The Press Council itself asks: `Why don't you go and seize the telephone records of senators? Why don't you go and seize the hard drives from senators' computers so that you can track down a leak?' There are two reasons why we do not. We are not that sort of investigative body. We settle these matters based on the papers or by way of public hearings. The logical extension of that would be that we do not want to contemplate, and we are not going to contemplate, that we go and seize the hard drives and the phone records of journalists. What sort of position would that get us in? We reject those particular points.

Regrettably, as the correspondence shows, the most notable feature of the Press Council's correspondence is a total lack of intellectual rigour and a total lack of understanding about what the Senate and the Senate Privileges Committee has been on about. That is absolutely obvious to those senators who read that correspondence. I know that in one of his letters the head of the Press Council suggested that one of my responses to him was rude, and I regret it if it was. I do not suffer fools gladly, and I have not suffered him too gladly for the glib remarks he has made in correspondence, but I hope that later correspondence in no way reflected any rudeness—only an impatience with the lack of intellectual rigour, the lack of substance and the almost obtuse understanding of the issues that the Press Council has shown. In one of the last paragraphs of Professor McKinnon's letter—and I do not take this as a threat—he said that he would like to circulate his correspondence to editors, as though it was so edifying. I have saved him the trouble: we put it in the report with all our correspondence so that some objective assessment can be made of all of it, not just one side.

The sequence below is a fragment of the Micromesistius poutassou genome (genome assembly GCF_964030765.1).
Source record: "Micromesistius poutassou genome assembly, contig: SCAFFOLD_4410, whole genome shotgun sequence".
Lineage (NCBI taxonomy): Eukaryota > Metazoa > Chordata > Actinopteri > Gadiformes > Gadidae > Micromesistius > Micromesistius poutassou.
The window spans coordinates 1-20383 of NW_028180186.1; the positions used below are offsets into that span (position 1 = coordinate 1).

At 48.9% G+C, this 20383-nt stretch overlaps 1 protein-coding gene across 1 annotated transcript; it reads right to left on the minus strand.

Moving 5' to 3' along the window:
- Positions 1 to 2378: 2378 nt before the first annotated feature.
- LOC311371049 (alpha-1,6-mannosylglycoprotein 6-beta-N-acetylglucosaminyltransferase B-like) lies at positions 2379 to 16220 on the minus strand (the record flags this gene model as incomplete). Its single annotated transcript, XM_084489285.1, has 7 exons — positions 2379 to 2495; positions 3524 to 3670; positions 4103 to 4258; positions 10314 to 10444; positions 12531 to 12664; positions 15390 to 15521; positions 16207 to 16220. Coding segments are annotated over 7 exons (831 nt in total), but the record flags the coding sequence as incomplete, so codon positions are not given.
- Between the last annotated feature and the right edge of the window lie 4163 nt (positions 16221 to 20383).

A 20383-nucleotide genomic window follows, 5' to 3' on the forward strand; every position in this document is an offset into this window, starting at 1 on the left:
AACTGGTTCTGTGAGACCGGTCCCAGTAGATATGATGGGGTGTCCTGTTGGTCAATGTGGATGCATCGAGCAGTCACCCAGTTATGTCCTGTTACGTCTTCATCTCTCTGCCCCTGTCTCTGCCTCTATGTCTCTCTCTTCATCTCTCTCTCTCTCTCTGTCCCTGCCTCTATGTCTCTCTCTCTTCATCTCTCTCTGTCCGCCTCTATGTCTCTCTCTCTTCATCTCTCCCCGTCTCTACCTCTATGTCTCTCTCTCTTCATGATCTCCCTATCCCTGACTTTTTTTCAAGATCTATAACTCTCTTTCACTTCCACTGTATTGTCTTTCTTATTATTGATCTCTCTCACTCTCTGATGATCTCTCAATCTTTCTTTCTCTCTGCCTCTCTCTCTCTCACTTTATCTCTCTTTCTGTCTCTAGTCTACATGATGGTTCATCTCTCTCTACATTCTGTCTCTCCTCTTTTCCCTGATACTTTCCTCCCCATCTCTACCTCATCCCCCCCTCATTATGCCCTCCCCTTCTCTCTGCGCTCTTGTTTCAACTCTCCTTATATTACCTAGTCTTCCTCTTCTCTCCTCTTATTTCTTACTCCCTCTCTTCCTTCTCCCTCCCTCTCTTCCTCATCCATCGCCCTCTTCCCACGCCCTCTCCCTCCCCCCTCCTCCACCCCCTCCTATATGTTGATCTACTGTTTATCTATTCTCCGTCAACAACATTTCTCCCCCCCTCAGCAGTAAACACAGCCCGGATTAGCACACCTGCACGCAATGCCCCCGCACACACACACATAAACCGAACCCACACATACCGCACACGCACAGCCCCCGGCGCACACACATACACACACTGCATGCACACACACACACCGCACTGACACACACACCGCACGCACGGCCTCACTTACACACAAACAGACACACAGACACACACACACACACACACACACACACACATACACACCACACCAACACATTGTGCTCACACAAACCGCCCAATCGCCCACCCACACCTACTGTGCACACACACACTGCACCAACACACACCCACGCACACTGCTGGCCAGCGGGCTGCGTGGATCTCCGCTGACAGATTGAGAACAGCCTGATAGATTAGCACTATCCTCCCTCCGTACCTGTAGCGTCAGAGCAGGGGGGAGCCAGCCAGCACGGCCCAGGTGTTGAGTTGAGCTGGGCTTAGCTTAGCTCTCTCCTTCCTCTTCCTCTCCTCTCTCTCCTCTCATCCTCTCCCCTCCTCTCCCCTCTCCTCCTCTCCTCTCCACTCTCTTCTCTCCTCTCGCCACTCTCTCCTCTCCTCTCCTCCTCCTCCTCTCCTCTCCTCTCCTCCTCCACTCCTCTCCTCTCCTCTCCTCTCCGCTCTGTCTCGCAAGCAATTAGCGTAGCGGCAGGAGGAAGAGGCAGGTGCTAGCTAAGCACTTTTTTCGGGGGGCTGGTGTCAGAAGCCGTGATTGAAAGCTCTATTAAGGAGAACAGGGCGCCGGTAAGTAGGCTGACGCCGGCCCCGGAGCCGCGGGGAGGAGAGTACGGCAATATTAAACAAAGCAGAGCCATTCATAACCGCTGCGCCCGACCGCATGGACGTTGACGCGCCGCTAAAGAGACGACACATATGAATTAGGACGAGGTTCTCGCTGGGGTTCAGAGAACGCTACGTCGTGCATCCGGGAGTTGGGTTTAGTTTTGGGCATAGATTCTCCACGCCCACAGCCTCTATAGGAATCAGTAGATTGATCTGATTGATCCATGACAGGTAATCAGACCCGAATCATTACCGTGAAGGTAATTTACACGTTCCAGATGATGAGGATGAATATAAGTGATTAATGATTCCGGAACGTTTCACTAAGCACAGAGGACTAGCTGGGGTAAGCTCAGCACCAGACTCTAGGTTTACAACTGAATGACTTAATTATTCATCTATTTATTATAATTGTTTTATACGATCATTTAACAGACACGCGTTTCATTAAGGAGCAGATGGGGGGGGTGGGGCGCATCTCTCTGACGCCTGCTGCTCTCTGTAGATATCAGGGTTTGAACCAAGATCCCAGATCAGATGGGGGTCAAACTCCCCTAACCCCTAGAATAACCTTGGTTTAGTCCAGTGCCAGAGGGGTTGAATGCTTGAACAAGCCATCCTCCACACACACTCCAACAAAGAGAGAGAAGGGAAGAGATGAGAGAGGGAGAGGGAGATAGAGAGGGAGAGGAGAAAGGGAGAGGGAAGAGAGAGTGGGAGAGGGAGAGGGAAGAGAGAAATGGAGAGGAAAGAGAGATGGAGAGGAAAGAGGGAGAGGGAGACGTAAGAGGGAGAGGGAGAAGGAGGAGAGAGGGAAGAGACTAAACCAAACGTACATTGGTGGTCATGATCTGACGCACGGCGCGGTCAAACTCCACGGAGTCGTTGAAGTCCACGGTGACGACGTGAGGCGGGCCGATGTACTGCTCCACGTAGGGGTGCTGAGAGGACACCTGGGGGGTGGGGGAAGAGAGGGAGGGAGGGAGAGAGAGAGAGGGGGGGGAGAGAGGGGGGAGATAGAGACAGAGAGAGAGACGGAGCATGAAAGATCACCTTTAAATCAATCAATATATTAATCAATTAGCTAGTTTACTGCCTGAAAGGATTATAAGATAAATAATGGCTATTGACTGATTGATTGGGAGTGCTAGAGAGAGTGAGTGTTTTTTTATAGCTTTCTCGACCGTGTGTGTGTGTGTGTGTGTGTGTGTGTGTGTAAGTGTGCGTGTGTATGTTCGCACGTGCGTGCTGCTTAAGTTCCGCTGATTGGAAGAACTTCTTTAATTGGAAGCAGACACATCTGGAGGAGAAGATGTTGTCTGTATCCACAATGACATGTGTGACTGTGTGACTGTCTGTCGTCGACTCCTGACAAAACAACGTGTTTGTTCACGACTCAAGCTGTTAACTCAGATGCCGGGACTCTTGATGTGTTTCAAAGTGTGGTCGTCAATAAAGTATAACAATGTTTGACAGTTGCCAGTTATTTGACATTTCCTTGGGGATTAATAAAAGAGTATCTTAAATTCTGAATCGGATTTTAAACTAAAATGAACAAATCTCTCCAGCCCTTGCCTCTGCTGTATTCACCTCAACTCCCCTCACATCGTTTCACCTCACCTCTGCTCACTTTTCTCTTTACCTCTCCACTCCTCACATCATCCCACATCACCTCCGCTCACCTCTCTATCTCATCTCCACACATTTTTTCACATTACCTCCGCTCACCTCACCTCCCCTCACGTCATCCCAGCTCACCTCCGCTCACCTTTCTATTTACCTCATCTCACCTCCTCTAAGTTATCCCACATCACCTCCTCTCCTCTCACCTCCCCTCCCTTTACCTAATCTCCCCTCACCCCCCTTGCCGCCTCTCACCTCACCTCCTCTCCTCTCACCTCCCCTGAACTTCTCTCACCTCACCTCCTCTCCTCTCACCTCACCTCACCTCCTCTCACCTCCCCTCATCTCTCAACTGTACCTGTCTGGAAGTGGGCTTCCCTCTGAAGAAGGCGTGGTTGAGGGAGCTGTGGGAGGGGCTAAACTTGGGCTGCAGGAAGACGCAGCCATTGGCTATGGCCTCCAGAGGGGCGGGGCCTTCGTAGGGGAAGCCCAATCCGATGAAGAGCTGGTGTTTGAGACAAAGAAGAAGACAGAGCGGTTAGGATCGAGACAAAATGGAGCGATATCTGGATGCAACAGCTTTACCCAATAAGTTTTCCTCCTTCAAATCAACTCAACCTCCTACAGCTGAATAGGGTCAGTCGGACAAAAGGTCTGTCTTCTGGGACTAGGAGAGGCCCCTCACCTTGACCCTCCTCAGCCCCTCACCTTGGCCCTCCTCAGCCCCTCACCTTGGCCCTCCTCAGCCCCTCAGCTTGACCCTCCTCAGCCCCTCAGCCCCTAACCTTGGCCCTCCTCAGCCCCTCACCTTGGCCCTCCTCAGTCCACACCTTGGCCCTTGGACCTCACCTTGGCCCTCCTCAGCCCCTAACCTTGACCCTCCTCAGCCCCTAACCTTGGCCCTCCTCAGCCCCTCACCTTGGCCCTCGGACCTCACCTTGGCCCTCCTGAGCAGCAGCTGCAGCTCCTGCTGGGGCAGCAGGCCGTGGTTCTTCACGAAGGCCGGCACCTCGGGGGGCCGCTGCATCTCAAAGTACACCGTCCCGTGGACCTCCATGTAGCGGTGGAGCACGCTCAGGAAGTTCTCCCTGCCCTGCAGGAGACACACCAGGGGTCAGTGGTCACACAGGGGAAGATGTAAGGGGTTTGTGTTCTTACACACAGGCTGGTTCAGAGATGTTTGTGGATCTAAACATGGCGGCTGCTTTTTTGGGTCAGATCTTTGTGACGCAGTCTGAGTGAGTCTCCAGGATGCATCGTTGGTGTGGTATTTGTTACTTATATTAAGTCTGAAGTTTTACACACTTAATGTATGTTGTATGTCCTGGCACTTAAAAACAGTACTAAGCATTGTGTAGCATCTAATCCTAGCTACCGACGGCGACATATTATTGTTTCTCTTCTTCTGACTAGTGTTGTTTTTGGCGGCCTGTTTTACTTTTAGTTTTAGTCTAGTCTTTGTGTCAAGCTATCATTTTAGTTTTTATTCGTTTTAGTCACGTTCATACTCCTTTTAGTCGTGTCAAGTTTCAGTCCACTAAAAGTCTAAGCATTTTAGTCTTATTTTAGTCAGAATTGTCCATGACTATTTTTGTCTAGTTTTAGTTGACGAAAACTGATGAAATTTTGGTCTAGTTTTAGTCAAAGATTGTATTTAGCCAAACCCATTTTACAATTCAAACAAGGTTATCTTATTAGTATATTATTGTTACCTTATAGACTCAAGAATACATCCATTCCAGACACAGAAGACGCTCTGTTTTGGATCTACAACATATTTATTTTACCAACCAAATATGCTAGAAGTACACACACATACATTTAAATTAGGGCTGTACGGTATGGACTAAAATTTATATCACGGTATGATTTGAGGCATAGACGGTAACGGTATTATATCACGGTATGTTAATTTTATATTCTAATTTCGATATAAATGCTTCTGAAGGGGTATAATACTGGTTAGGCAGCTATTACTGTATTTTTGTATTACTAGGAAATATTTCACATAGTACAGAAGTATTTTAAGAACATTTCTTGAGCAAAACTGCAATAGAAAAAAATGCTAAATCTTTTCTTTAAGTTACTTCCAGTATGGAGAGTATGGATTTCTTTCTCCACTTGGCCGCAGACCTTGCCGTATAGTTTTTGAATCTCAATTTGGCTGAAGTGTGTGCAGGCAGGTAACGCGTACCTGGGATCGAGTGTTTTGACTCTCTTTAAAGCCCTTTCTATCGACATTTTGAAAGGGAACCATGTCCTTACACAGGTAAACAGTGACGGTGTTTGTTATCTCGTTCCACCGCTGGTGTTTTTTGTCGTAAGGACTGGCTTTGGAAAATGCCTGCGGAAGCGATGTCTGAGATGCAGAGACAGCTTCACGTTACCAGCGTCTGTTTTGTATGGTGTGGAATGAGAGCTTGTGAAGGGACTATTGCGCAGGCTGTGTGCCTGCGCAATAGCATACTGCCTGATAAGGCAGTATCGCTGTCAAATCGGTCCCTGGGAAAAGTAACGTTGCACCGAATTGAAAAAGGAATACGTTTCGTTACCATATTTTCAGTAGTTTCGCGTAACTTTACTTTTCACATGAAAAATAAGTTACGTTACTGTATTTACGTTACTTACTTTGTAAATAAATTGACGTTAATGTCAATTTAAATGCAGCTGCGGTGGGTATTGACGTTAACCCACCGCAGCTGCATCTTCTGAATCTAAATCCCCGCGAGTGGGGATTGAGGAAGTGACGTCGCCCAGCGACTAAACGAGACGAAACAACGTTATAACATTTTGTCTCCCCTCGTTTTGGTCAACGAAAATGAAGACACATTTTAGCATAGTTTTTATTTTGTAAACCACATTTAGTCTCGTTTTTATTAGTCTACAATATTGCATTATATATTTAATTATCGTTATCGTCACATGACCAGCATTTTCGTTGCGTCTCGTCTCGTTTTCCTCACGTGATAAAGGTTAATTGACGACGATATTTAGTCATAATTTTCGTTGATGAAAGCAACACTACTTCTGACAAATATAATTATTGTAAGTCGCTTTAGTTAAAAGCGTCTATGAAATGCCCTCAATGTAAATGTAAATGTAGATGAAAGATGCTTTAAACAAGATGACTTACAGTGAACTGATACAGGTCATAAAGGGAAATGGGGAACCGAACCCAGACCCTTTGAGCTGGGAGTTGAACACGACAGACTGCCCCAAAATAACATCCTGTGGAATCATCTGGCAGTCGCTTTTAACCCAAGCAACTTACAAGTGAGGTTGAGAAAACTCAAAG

Question agreed to.